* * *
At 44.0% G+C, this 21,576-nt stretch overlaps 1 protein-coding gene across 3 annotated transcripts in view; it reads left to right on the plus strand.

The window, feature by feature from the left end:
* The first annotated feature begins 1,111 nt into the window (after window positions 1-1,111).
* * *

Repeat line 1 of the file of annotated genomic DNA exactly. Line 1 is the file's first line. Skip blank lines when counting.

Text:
At 44.0% G+C, this 21,576-nt stretch overlaps 1 protein-coding gene across 3 annotated transcripts in view; it reads left to right on the plus strand.